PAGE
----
Archive for March, 2010

Cranking on the Automata Praying Machine

Posted in Automata, Toy Making on March 29, 2010 by Jim

I am starting to think through how the gears are going to move in the Praying Machine.

I made a jig that lets me try out moving gear ideas.

Gear tester for Automata wooden toy

Last time I posted about automata, I mentioned Dug North. I have found another maker that is also incredibly inspiring. Take a look at the work of Keith Newstead.  He has a blog here. Just looking at his work  makes me happy.

The process of making my machine is as enjoyable as any thing I have ever made – probably better.

I will keep you posted on the progress. I plan to sell this piece on Etsy when it is completed.

-Jim

Hunting Knife Filework – Vine pattern

Posted in Forging, knifemaking, metalwork on March 27, 2010 by Jim

I do not seem to be able to tie this one down and get a handle on it but here is the vine file work I put on the spine of my latest knife.

Knife back with vine file work

Six Micro carving chisels for 20 dollars

Posted in Carving, Forging, Tool Making on March 21, 2010 by Jim

While working on the Praying Machine, I ran into problems carving the wings. I just can’t get up under the edges of the small feathers with the chisels that I have. I looked at Woodcraft and saw that I was going to spend $35 apiece for good carving chisels that would do what I needed to do. Instead of buying those, I made my own.

I got w1 (water hardening) steel rod in 1/16″ and 1/8″ from Speedy Metals for just over two dollars per 3′. I heated the pieces with a torch and pounded the ends out thin. Next, I made the two bends with needle nose pliers. Nearly done, I rough shaped the chisels with files and a grinding wheel:

dog leg micro carving chisel

Here are all the chisels after heating and quenching in water:

handmade micro carving chisels

After quenching, the steel is too hard – brittle like glass really- so I put them in the oven at 450 for a couple of hours to temper the hardness some.  With the steel I used, that should bring me to a hardness that will hold an edge but not break.

Next step was to polish them on a felt wheel with a little rouge:

Polished Micro Carving Chisels

You can see that they are all dog legged.  I made a center v cutting chisel, a right cutter, and a left cutter in each size rod. That should let me get to each part of the feathers on my project.

I heated the handle end of each rod hot again and pressed them into tightly drilled holes in cherry handles:

Micro Carving Chisels cherry handles

I am really pleased with how they turned out and I saved myself quite a bit of money. Shipping included, I spent  20 dollars in total. With the small sized steel I was using, I was able to do the forging with just a hardware store propane torch and I had scraps in the bin for the handles.  All in all, it was a productive Saturday.

Happy Making,

Jim

Go Kart or Summer Sled

Posted in Toy Making, Woodworking on March 20, 2010 by Jim

Wooden Go Kart Summer Sled

Go Kart, Summer Sled, or ‘big wooden thing that is more fun than you can shake a stick at’…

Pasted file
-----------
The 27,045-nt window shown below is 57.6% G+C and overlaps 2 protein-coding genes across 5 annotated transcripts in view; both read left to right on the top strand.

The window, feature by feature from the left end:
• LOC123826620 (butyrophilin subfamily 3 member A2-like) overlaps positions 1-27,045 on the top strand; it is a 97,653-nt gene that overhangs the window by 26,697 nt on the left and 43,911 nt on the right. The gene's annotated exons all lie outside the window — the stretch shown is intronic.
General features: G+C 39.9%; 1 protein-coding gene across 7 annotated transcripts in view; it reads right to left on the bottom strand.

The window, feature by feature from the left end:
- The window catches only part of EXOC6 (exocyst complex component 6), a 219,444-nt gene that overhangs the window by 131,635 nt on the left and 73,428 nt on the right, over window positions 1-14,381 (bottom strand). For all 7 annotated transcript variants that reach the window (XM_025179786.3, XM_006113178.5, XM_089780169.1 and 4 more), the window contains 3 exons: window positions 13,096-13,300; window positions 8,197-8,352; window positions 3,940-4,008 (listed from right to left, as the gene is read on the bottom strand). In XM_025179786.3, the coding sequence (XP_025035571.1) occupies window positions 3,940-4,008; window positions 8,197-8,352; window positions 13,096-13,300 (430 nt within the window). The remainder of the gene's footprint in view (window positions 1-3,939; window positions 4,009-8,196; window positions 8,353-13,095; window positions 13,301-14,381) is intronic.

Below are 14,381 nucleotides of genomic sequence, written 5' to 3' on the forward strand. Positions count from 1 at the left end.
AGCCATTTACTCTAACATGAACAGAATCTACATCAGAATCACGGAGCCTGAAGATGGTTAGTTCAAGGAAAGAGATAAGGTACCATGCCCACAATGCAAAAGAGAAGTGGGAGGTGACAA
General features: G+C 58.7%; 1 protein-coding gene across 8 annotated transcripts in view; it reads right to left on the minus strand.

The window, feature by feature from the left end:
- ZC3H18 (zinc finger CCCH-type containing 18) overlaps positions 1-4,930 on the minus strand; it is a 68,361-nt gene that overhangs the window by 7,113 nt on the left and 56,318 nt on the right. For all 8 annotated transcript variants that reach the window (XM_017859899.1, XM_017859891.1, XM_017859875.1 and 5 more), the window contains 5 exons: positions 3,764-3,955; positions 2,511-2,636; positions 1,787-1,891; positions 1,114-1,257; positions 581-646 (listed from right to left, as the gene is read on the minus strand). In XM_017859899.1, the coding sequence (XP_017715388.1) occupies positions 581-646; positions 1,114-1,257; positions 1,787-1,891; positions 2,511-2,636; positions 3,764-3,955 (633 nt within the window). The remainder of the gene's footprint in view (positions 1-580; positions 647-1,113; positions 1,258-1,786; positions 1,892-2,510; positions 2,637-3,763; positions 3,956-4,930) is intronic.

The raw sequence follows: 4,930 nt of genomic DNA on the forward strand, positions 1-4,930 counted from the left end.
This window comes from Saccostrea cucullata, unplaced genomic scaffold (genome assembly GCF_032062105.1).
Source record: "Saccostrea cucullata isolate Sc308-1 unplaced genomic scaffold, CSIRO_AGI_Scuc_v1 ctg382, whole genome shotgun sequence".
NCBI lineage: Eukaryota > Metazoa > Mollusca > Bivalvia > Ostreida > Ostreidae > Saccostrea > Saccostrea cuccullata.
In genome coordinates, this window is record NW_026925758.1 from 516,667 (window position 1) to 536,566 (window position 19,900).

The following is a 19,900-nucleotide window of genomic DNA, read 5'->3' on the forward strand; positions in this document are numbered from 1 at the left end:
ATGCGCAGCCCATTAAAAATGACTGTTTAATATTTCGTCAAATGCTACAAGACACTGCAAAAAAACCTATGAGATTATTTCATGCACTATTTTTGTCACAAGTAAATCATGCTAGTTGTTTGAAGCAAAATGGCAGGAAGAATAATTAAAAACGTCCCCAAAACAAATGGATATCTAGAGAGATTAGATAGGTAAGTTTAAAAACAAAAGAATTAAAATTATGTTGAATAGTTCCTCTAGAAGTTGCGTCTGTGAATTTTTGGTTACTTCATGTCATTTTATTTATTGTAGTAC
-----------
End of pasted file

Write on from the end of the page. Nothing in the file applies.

Holy cheese Batman, this thing is waaaaaaaaaaaaaayyy more fun than I expected. We will not have to wait for snow to go sledding anymore.

The idea came from ‘The Dangerous Book for Boys‘ which I cannot recommend enough.

Automata! Automata! Automata! – who knew?

Posted in Automata, Carving, Toy Making on March 14, 2010 by Jim

Oh man, everything else in the shop has come to a screeching halt. Chips are flying, brass is being milled, gongs are ringing! I discovered automata.

This idea stopped me like a ball bat to the forehead. Specifically, take a look at Dug North’s website.

Here is a preview of my first. It should be quite handy. When it is done, it will be a praying machine. I mean really who doesn’t need one of those? I will take all the help I can get!

Automata praying machine

I cannot stop thinking about this thing.  I will post more as I begin to rough in the mechanism.

Book Review: 20 Folk Bird And Fish Patterns

Posted in Book Reviews, Carving on March 11, 2010 by Jim

 

Who carves a wooden catfish?  I do, and I loved it. The first thing that caught my eye in this book was a wooden catfish. I knew right away that it wanted to be on wheels and be a toy – hence the birth of Captain Catfish. The pattern in the book was fun and the instructions were great. I really enjoyed carving this fish.

I was a little less happy with the bird patterns though. The birds all had side view patterns but no top view.  There was only one photo even that showed a top view during the patterning stage.  All 0f the fish had both top and side patterns to use.

I wanted this book specifically for the birds, the fish was really just a bonus for me. This makes the book less desirable to me.

The Author published his phone number and address in the back of the book but the phone number was no longer valid when I called. I emailed the publisher to ask if there were side patterns to have and did not get an answer.  If you are most interested in the bird patterns on the cover of the book, I would not buy this book.

If on the other hand, you are into Captain Catfish! (hehe), he is probably worth the cover price alone.

-Jim